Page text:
President’s Executive Action on Immigration – Content and Preliminary Analysis of What it Means for Businesses and Compliance

Posted in Immigration Reform

On November 20, 2014, President Obama released the long-anticipated “Executive Action” on immigration reform. See here, here and here. We will also post additional materials made available. Late last summer, the President had postponed the release of such action until after the mid-term elections. Despite the cries of overreaching and lack of authority by the Republican leadership in the House and the Senate, the President has now released a plan to begin immediately the process of implementing some new policies through published guidance and to begin implementation of other policies through proposed regulatory changes. Some opposed to these actions have vowed to block the implementation through judicial intervention, attempts to defund the programs and potentially through other political means.

We will monitor the status of each change and post updates as they become available.

The following is a brief summary of the Executive proposed actions that will impact business. We have divided them broadly into three categories: 1) Changes done through guidance; 2) Changes that will need regulatory action; and 3) Changes that are still being discussed through a “Presidential Memorandum” process.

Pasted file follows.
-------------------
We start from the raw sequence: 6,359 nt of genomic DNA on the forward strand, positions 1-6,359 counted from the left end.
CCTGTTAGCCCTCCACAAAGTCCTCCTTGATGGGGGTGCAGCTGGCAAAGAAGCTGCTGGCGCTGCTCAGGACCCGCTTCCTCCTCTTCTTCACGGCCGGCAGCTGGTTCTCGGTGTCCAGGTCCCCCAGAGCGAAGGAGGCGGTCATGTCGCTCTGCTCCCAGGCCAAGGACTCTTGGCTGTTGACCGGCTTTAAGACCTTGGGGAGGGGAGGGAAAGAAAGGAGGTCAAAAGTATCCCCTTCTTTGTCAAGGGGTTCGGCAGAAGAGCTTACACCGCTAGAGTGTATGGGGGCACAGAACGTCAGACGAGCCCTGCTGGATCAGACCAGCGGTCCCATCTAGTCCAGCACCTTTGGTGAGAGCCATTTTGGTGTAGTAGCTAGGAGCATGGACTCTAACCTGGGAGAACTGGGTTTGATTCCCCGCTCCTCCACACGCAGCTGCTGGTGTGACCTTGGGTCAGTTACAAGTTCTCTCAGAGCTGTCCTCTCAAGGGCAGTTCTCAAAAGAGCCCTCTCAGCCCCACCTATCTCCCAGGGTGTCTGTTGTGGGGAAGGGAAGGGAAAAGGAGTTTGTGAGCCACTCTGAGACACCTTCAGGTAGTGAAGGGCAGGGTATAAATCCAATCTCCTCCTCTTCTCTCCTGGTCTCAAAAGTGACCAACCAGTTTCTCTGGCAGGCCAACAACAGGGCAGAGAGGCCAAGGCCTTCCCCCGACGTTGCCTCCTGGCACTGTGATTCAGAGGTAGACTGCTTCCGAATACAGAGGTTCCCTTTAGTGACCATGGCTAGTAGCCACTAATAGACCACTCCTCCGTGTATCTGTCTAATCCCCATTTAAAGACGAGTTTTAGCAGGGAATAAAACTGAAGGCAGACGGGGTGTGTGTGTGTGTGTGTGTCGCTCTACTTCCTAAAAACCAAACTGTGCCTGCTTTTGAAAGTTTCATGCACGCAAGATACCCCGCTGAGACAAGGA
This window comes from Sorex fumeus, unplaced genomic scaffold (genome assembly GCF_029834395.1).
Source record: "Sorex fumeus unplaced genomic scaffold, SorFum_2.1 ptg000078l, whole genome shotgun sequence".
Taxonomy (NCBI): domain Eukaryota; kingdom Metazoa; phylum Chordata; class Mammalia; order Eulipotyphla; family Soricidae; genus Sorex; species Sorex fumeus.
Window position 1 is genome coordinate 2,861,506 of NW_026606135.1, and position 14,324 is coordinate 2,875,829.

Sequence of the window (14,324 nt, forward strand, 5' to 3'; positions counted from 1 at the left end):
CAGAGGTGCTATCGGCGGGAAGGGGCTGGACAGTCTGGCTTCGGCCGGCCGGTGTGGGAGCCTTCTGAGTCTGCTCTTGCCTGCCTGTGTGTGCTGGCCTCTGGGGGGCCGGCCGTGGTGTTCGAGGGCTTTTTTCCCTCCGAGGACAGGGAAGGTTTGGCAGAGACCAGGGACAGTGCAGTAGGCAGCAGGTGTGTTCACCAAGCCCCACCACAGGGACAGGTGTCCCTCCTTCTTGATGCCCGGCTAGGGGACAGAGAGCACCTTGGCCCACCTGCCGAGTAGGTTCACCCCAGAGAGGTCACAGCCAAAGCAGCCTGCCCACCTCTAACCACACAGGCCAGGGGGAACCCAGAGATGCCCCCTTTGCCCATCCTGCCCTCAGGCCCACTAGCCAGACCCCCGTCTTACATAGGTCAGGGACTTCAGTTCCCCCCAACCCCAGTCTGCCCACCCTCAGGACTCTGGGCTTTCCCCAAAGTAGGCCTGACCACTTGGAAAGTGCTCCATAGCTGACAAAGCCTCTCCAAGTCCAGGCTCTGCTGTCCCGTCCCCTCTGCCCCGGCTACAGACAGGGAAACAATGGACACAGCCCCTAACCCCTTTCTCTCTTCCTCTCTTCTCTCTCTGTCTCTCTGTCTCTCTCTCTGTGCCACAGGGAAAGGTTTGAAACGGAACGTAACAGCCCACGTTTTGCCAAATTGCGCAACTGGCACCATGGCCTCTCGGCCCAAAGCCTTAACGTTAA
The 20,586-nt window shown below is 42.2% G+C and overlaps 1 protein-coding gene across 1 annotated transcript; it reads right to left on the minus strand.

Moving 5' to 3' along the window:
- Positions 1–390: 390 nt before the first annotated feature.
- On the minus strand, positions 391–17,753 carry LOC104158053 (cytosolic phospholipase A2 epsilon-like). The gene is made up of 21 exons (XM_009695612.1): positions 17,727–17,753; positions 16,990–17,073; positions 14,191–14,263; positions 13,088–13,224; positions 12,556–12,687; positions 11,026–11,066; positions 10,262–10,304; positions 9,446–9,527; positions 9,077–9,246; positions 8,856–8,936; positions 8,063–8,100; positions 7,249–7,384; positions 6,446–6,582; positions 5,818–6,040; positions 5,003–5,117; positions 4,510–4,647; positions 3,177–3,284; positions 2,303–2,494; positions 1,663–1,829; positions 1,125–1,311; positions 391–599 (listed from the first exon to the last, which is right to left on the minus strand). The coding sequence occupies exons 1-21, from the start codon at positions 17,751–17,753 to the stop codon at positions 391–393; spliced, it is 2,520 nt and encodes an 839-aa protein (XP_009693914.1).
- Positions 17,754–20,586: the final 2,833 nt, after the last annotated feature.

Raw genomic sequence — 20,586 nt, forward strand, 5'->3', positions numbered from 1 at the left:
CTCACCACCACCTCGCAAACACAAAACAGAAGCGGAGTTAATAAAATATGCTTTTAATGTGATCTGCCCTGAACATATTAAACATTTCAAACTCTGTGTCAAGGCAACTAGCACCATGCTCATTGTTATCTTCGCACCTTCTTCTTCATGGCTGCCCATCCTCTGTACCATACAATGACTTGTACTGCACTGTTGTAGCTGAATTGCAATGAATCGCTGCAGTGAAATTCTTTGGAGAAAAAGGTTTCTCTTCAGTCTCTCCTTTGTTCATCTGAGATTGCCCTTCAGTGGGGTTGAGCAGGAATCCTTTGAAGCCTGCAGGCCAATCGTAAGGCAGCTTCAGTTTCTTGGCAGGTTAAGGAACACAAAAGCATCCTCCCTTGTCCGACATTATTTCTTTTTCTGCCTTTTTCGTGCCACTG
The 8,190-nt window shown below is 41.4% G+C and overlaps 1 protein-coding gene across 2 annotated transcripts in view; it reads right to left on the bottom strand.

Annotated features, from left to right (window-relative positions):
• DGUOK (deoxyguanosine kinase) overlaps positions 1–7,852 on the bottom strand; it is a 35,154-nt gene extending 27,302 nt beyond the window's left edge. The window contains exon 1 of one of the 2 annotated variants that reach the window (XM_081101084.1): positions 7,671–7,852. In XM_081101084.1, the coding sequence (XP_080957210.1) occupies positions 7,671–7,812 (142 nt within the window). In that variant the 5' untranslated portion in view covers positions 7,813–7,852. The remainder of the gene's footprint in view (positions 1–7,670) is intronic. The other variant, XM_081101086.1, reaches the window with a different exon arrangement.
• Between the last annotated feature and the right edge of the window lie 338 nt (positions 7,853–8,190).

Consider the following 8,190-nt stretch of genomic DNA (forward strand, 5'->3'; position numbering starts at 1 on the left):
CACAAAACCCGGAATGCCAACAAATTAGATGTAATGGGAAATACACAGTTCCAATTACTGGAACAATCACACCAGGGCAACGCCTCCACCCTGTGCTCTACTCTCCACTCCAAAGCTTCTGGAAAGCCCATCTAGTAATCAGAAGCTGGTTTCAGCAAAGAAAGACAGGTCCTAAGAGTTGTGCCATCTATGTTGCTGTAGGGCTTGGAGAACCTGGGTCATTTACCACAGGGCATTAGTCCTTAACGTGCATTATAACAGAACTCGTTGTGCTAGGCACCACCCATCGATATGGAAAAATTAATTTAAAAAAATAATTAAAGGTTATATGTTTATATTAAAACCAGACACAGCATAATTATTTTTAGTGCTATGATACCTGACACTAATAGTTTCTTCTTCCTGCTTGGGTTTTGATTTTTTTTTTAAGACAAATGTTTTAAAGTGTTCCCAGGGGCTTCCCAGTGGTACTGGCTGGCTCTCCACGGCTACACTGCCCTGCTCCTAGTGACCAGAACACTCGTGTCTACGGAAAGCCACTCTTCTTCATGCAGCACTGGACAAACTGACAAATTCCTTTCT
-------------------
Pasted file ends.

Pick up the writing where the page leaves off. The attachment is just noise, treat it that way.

Administration Guidance without New Regulation       

  • Expansion of Deferred Action. Provide deferred action with employment authorization and advance parole, to include:
    • Parents of U.S. citizens and Permanent Residents. (Must have lived in the U.S. for 5 years and must have entered by January 1, 2010.)
    • Expansion of current Deferred Action Program to include Individuals who have resided in the U.S. for 5 years or more. There will no longer be an age limit.
  • Parole in Place. Expand PIP eligibility and confirm that Matter of Arrabally & Yerrabelly applies to all who depart and return on advance parole.
  • National interest waivers available for those in positions to create jobs, and those fulfilling shortage occupations.
  • Exemption from the H-1B cap. Interpret the term “affiliated or related nonprofit entity” to an institution of higher education for H-1B cap-exemption purposes under INA §214(g)(5)(A) more flexibly.

Regulatory Changes through the Administration Procedure Act/Federal Register

  • Enable entrepreneurs to be paroled into the U.S. and work if they are researchers, inventors or founders of businesses.
  • Expand availability of optional practical training for graduating F-1s:
    • Make the additional time available for STEM OPT graduates and expand the definition of STEM.